Hair cuts to square cuts: How cricket became part of life in Ballaghaderreen

Club has survived through thick and thin in the famous football border town

It’s not the National Stadium in Karachi and during the dark wet months of winter in Ballaghaderreen it is sometimes hard for them to imagine playing cricket again. But for over a decade now, the famous football border town, in the heart of Dillon country has also operated as the stronghold of cricket in Connacht.

“I don’t even remember when I started playing,” says Sajjad Hussain in evoking a childhood in Hroonabad, a village a good many hours drive from Islamabad. “I was too young.”

He was one of nine – five brothers and four sisters. It was more than enough for epic games in the back garden before he moved onto the village team. For the past 15 years, Hussain has run a barber shop in Ballaghaderreen. His English is excellent and accented and inflected with familiar localisms.

As often happens with good things, the local cricket club evolved by chance. Sajjad was still finding his feet as a barber when John Corcoran came in for a haircut.

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“Sometimes a few of us would meet to play little informal games of cricket in the church car park And John and I started talking about the game. This was in 2007 when Ireland beat Pakistan in the World Cup. And we spoke about starting a club.”

He was slightly taken aback by the speed of it. Hussain had originally arrived in Ballaghaderreen to work in the Dawn Meat factory, a halal plant which had been started by a Pakistani entrepreneur in the 1980s. He had graduated from college and was unsure of his future at home.

“It was hard to find a proper line of work at the time and the Irish Government was issuing a lot of permits. I had friends here. So I decided to come over.”

He is naturally outgoing and has an easy way and from the beginning he began to connect the similarities rather than the cultural differences between Hroonabad, the village where he grew up, and this stately border town. Take away the language, take away the dress code and the places had more in common than not. But not long after he arrived, the meat plant in the town closed in 2008, with operations moving to the nearby plant in Ballyhaunis. Some employees returned to Pakistan. Hussain was among those who stayed. Playing cricket, even informally, felt like a custom worth preserving.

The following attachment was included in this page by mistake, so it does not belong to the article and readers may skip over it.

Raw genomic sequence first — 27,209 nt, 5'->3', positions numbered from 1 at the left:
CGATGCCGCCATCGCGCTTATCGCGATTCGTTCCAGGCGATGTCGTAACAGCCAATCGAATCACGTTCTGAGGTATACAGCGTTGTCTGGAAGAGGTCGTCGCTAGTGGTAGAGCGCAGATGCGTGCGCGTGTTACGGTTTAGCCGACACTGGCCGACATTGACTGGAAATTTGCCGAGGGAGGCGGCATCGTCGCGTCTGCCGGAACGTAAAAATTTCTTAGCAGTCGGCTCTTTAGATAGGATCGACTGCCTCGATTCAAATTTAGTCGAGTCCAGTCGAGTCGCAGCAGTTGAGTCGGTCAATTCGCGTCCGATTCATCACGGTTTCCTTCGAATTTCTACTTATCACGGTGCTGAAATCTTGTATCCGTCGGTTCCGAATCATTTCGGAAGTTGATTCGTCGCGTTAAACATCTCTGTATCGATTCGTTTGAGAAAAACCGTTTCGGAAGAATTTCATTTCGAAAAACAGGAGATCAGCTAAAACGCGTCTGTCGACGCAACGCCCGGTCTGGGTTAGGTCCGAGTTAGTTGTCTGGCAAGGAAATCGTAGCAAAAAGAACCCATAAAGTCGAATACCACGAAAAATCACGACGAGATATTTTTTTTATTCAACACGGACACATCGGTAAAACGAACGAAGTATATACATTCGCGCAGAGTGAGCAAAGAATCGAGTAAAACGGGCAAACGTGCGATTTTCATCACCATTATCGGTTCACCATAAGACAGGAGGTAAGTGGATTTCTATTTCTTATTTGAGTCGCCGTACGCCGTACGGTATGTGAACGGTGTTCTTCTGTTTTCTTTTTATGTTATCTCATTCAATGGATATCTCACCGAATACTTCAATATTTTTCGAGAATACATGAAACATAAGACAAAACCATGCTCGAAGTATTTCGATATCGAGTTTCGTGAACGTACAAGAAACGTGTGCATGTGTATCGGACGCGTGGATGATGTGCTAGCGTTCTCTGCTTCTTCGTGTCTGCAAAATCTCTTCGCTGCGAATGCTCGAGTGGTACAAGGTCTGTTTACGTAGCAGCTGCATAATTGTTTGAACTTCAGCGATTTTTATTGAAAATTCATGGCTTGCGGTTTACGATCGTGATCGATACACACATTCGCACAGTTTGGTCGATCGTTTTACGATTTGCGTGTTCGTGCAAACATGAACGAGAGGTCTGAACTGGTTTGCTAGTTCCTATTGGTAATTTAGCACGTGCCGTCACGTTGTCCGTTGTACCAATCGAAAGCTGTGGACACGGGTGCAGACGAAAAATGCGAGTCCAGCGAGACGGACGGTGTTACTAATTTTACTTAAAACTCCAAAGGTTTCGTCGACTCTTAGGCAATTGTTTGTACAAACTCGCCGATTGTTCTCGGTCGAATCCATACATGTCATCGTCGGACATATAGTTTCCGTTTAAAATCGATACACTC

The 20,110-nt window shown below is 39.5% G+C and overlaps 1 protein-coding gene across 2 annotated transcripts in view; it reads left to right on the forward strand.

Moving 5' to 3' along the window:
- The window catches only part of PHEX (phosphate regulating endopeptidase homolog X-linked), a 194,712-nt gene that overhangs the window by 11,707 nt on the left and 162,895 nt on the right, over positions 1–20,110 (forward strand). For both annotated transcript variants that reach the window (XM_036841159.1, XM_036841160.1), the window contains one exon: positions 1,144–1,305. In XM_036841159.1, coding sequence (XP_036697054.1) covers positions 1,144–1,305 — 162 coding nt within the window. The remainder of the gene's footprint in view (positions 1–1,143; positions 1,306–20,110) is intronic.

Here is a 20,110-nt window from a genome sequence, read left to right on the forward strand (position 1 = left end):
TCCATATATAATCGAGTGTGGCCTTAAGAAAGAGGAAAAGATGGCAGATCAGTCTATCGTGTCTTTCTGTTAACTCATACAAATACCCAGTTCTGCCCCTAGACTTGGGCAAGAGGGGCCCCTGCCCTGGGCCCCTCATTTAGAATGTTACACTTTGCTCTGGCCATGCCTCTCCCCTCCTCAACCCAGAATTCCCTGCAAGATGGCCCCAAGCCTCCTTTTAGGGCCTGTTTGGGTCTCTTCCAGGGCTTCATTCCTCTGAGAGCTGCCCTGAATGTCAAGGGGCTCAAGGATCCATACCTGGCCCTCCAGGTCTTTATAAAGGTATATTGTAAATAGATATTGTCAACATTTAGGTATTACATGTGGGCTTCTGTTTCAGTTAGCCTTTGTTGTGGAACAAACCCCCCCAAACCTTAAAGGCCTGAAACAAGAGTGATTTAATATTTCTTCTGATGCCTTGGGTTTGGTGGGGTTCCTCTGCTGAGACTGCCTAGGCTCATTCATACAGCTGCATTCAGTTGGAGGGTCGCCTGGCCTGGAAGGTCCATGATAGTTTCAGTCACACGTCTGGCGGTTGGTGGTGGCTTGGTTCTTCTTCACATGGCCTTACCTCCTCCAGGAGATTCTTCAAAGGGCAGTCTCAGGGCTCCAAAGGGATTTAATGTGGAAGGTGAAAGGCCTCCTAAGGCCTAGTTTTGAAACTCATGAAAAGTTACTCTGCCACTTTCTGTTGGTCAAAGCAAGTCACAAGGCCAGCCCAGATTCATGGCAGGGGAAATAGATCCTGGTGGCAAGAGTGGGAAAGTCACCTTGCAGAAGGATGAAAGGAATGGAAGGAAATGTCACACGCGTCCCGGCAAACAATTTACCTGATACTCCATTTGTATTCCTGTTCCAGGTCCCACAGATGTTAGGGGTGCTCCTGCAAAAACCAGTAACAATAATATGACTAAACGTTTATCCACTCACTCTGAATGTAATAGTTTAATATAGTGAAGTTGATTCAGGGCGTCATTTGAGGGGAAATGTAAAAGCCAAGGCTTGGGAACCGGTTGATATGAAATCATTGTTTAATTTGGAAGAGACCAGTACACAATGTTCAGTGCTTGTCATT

“It wasn’t easy to buy equipment. I went back to Pakistan for holidays around then. So I bought some bats and a ball and wickets. And so we started. Then we went for proper kits. We pitched in 100 euros each and got uniforms and proper bats. We didn’t have a ground.”

Another hair cut partly solved that dilemma. Tom Keane called in one afternoon. He knew that Sajjad played and he volunteered to put it to the local golf committee that a patch of flat ground could be re-imagined as a cricket pitch.

“He was captain at that time. John Corcoran was also involved and they got us a space. So we started there every evening.”

Before they knew it, Ballaghaderreen Cricket Club was in practice for the Connacht League. They won it during their maiden season and have taken nine titles since.

Zeeshan Azfal was captain of the team last year. He learned to play cricket in Roscommon. He moved to the town when he was five years old and his memories of Pakistan are hazy. "It was back in 2013 when I began to play proper cricket here," he says.

Right now, April turning to May, is when the game would usually provide the rhythm to his working life. They train two or three times a week and the nets are there in the community park whenever they want to go along for an informal game.

“We have been trying to get the Irish lads to come up for the crack and see how it is but they don’t take much interest in cricket here. But it can grow, I think. In the past few years, the club is becoming bigger because we are winning the league regularly. And we do play against Irish lads too so we are hoping to expand the team.”

The national quarantine has made Zeeshan realise just how central a role cricket had come to play in his weekly life.

“We would be starting up around now. It has been difficult without the cricket because it is in our blood. We can’t really live properly without it. Cos we have the net made up and everything in the community park so we just go along and play. The best part of my game is batting. I wouldn’t think it will happen this year because of the situation. You know yourself like. So you need two or three people at least to go use the nets but we can’t do that now.”